Annually, in the days between Christmas and the end of the first week in January, the travel industry fills my inbox with their holiday recommendations for the coming year. It’s clear that some of the folk creating the lists have no parameters put on them at all. The newspapers for example, some who rank local-ish city breaks beside other-side-of-the-word-adventures. While others limit themselves to what they’re offering personally.
Happily The Hotel Guru is different. Having commissioned a collection of leading travel writers and journalists to offer their recommendations on where to stay, we can give you the all important, and minute, details about each property that are recommending to you for the coming year…
Japan has appeared on travel editor ‘to-do’ lists for the last few years because of the impending Olympics in 2020. Tokyo has been preparing in an orderly fashion. So lots of people will be considering Japan this year, but having some experience of the country, I don’t think it will feel any different to usual to visitors. Tokyo is wonderful for its bigness and bustle, and it now has more Michelin stars than any other city. And Kyoto and Nara are internally magical, but there are many regions in Japan that are still off the radars of most travellers. So there’s still plenty of exploration to be done. In the winter it’s a skiing option, in the summer you could walk one of the pilgrim’s trails.
Where to Stay? New hotels are popping up in Tokyo for the Olympics and many hotels are having a refurb., but the Hotel New Otani is a reliable choice: a shining, contemporary tower of 62 rooms, surrounded by manicured gardens, which include an impressive waterfall. The decor is modern Japanese, the restaurant is good and rooms are a good size for Tokyo and offer floor to ceiling views of the hotel gardens and the city. Rooms start from around £205 per night.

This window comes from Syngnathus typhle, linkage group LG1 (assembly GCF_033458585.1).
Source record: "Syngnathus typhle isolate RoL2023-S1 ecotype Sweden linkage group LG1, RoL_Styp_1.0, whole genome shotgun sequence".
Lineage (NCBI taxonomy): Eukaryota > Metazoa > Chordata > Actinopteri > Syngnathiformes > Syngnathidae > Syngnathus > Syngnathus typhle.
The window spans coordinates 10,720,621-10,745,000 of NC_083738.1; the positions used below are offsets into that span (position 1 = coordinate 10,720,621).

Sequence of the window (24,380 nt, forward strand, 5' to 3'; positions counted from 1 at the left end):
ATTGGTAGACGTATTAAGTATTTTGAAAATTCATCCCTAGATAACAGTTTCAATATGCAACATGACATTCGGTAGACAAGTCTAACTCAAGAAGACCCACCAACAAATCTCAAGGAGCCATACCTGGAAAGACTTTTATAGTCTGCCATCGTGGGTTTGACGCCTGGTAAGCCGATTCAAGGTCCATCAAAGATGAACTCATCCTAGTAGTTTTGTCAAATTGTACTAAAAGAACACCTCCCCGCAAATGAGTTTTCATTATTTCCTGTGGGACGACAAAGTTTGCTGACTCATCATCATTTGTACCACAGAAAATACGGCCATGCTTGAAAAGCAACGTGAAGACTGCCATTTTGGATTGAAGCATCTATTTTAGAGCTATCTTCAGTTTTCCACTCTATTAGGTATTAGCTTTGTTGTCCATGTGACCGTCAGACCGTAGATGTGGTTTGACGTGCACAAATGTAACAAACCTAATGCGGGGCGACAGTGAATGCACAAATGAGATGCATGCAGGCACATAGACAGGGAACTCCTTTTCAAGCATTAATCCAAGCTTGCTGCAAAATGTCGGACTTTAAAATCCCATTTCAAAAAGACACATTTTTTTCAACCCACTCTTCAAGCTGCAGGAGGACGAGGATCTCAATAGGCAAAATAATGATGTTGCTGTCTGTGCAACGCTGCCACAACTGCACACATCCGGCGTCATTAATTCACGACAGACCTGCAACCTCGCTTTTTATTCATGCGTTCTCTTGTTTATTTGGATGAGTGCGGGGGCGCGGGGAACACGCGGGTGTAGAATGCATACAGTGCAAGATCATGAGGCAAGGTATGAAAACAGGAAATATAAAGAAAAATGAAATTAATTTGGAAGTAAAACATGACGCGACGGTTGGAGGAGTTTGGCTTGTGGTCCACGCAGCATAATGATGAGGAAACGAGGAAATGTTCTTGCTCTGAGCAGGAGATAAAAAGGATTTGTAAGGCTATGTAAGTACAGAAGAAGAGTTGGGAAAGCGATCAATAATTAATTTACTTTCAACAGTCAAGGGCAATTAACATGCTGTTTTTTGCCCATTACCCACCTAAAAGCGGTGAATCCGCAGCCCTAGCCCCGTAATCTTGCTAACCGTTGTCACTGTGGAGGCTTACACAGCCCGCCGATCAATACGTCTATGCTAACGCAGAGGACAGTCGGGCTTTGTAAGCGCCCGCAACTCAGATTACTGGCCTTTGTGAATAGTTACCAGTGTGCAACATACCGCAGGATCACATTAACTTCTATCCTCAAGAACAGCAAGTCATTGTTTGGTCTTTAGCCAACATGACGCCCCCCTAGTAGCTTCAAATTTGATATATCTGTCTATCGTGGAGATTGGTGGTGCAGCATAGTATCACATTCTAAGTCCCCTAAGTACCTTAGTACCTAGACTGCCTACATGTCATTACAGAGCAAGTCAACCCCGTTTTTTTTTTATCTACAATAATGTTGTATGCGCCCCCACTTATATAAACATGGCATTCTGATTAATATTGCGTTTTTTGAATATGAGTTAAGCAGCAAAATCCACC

Practical Details: Most people arrive in Japan via Tokyo, into either Narita or Haneda International Airports. Narita is the larger of the two, and from there it’s easy to catch the Narita Express Train, which connects to all the major Tokyo stations. Haneda is closer to the city itself.
The Grand Egyptian Museum is opening in March and it’s expected to be the world’s largest archaeological museum – and it really looks like something special. One of their permanent exhibitions will be King Tutankhamun’s entire burial collection, which is more than 5,000 pieces. It will be displayed in an exact replica of the tomb, right down to the Boy King’s death mask, all looking exactly the way it did when it was uncovered in 1922. Plus a steamer trip down the Nile is still just as appealing as it’s ever been…
Where to Stay? The Kempinski Nile Hotel is right on the edge of the Nile, with incredible views. The Kempinski’s circa 200 generous sized rooms and suites mean its got great facilities, including a lively rooftop bar, a wonderful chocolate shop, a state-of-the-art spa and an excellent Italian restaurant. And of course you’re close to Giza and the new museum! Room start from around £100 per night.
Practical Details: Cairo International Airport is well connected to the UK.
As an aside several of the emails I have been sent over the past week have also said it’s probably time to go back to Turkey – Bodrum especially. It’s apparently bubbling over with newness.